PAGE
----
San Francisco: Arion Press, 2000. Number 343 of 400 numbered copies. Signed by the artist. From the acclaimed Arion Press: "Cane is regarded as the highest literary achievement of the Harlem Renaissance and a masterpiece of African-American writing. To call it a novel is misleading, for the book is made up of many parts, by turn fiction, poetry, drama, set in rural Georgia, urban Washington, D.C., and elsewhere. To say it was first published in 1923 is misleading, too, for parts were published earlier in magazines. While it may seem at first a collection of writings, it is a highly experimental novel, novel in concept and form, and is a unified artistic whole. Cane was praised when issued but sold few copies. Toomer isolated himself after the book was published, and it was not rediscovered until the 1960s with the rise of academic interest in black history and culture. Jean Toomer (1897-1967) wrote several autobiographies, other fiction, drama, poetry, and essays, but published only one other book, Essentials, a collection of aphorisms, in 1931. Leon Litwack is an eminent historian of the black experience in America. In his essay on Cane, Litwack shows how the book addresses the racial situation in the early twentieth century. 'In coming to grips with the present, Jean Toomer insisted on confronting the past and exploring the heritage of slavery to its very roots, in ways that would avoid both condescension and romanticization. Looking about him, he sensed an agrarian folk culture deeply rooted in the slave experience. There was still time, he thought, to explore that culture, indeed the very soul and spirit of the black South, before urbanization and industrialization rendered it unrecognizable.' Martin Puryear is a leading American sculptor. He read Cane for the first time when he was teaching at Fisk University in Nashville, Tennessee, and living in the South for the first time. The book has been important to him ever since. His woodcuts for Cane are on two scales. The seven larger images are abstract portraits of women characters in the book; the three smaller blocks are reinterpretations of the enigmatic arcs that Toomer placed on pages dividing sections in the first edition." Bound in full tan linen over limp boards with brown ties. The text type is Times New Roman composed by Monotype and printed on Biblio mouldmade paper from Germany. The display type is Lucian Bold, composed by hand. The prints are on handmade Kitakata paper from Japan. Oblong measuring 111/2 by 13 7/8 inches. Includes prospectus and box in which mailed. In fine condition. PRIV/091818.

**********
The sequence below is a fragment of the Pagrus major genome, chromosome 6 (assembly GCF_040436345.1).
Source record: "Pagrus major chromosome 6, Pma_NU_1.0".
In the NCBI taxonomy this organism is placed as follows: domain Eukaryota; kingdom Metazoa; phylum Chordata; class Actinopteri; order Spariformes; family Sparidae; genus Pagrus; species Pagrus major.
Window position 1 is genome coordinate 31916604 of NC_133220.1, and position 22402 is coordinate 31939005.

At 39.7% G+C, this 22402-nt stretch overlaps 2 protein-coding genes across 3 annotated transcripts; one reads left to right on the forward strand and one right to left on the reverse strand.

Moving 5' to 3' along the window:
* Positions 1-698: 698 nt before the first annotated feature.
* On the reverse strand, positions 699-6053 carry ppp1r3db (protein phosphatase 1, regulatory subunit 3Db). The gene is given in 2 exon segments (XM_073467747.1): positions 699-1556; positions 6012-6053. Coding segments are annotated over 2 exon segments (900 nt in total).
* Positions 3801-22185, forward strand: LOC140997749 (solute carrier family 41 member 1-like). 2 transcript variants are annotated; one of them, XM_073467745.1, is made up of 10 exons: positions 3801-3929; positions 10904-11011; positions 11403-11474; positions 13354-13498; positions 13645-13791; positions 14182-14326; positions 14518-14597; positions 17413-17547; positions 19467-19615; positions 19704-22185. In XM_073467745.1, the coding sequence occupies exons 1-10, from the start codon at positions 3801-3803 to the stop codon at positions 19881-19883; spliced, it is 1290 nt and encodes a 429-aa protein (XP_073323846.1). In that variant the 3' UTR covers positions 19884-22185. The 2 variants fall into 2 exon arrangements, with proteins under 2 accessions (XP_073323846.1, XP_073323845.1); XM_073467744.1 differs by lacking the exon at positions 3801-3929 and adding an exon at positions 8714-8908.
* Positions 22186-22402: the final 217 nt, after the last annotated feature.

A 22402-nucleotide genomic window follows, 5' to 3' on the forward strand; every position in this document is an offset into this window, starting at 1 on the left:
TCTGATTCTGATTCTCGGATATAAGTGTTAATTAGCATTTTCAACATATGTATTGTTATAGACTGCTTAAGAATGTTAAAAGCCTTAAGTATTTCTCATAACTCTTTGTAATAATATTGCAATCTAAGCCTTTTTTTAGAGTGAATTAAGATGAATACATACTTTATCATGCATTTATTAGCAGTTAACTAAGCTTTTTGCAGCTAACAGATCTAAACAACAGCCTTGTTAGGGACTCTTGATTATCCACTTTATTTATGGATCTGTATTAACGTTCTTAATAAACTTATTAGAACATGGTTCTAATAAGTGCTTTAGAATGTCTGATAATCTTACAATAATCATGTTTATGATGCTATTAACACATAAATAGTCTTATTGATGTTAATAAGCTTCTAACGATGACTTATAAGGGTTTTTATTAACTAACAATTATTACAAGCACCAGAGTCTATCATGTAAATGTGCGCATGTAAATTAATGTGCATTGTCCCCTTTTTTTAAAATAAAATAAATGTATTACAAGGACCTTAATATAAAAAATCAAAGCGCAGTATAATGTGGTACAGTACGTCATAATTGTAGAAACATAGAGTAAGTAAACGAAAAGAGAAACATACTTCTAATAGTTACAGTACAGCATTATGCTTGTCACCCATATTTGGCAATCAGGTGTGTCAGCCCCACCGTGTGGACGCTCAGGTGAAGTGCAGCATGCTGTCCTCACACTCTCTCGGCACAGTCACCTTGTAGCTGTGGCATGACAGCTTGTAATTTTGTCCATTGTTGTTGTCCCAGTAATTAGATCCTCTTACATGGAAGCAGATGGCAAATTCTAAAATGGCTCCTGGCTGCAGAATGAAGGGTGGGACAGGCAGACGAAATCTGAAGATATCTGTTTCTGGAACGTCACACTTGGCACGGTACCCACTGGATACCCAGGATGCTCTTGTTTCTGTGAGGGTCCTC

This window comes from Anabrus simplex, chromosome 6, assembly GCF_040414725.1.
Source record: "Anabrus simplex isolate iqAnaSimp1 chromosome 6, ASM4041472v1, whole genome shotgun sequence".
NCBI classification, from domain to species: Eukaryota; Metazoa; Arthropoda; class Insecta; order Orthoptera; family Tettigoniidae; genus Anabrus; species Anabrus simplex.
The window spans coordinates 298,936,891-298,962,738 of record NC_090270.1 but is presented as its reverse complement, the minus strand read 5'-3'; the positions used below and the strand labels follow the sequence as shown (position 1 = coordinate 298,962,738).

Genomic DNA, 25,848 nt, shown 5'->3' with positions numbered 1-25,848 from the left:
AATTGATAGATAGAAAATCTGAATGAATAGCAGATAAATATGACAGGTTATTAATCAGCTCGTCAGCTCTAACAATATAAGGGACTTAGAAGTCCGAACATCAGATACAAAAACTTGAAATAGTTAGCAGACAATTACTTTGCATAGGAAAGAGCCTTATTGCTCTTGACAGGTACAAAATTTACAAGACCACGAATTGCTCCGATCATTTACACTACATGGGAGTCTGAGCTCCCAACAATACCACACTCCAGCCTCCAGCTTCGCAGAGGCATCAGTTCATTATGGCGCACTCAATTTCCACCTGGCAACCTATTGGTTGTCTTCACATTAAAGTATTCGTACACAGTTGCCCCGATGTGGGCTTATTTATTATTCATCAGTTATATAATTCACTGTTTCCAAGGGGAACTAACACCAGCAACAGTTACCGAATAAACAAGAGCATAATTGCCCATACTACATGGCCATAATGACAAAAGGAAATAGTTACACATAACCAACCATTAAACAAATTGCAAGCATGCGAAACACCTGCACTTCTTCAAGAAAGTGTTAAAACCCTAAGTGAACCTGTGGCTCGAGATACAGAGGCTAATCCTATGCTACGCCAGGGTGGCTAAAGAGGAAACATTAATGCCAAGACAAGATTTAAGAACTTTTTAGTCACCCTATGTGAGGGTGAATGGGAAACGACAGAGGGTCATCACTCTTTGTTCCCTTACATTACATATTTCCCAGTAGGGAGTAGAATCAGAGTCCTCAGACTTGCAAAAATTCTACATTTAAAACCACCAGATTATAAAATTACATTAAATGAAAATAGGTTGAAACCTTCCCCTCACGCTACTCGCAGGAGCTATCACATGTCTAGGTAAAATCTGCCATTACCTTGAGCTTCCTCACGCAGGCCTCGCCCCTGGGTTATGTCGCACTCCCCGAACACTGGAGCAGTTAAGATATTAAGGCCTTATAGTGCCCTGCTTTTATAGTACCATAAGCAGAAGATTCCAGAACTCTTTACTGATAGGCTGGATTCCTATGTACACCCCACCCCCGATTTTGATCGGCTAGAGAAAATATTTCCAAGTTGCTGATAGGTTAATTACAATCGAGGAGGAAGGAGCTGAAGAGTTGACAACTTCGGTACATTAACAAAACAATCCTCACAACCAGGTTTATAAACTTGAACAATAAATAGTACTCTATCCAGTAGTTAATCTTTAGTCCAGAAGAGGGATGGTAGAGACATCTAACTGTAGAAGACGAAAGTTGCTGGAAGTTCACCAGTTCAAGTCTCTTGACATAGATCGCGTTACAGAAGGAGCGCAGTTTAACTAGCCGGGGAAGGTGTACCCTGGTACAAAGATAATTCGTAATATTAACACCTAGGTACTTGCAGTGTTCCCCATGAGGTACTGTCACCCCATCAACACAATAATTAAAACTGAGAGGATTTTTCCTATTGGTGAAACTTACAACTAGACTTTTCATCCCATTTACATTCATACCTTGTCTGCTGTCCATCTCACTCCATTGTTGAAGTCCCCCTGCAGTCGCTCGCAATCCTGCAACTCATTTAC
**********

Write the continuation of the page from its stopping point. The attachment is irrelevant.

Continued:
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Ogdensburg, NY: Caliban Press, 2017. Number 28 of 104 copies signed and numbered by the highly regarded book artist and printer Mark McMurray. This is a beautifully produced new edition of A Christmas Carol that captures the power of this timeless story through the inventive use of text, images, paper, type, and binding. McMurray writes in the prospectus: "We know the story, we know the characters, but the language of the text offers new rewards with each reading. This edition of Dickens' classic returns to the dark, sleep-deprived angst of the original complete text." The prospectus states that the text in this edition comes from the 1843 edition with minor corrections. Printed on a variety of handmade and mould-made papers including Zerkal Ingres and papers from La Papeterie-St. Armand. The text is printed entirely from metal and wood types, including monotype Bell plus many from the 19th century. There are wonderful images of the ghosts that visit Scrooge on that fateful night, and many other ornaments and designs throughout. They are done in various media including pochoir, collage, wood engraving, and relief blocks. Bound in black ribbed flexible covers with a red morocco leather spine with title in gilt on spine and inside a cutout on the front cover. Housed in a stiff black paper slipcase with a subtle chain design. Prospectus and errata slip inserted. In fine condition. 7.5 x 10.5 inches. 107 pages. PRI/010419.